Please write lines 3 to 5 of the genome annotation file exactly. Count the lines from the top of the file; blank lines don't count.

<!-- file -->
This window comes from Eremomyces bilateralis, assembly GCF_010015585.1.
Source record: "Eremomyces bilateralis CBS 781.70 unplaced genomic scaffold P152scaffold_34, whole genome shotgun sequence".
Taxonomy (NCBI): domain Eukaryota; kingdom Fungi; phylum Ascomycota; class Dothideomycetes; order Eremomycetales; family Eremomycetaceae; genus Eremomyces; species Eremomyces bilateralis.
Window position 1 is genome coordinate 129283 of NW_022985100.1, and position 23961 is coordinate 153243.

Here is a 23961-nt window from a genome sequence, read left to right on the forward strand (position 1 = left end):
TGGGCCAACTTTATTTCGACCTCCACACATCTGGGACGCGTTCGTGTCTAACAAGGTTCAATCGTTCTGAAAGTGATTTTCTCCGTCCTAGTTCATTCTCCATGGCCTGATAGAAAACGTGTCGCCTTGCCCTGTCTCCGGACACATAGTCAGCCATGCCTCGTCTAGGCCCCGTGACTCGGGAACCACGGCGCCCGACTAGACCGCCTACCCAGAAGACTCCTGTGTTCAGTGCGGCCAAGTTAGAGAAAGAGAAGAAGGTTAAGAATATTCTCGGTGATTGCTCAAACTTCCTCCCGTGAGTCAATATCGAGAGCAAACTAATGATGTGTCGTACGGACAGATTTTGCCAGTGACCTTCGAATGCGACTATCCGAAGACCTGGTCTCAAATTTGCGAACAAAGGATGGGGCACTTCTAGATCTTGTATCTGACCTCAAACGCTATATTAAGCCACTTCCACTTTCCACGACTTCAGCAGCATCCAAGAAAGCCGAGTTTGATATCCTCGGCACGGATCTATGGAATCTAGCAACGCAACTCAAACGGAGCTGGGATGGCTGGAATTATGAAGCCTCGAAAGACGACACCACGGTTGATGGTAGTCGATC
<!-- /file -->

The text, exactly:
Taxonomy (NCBI): domain Eukaryota; kingdom Fungi; phylum Ascomycota; class Dothideomycetes; order Eremomycetales; family Eremomycetaceae; genus Eremomyces; species Eremomyces bilateralis.
Window position 1 is genome coordinate 129283 of NW_022985100.1, and position 23961 is coordinate 153243.

Here is a 23961-nt window from a genome sequence, read left to right on the forward strand (position 1 = left end):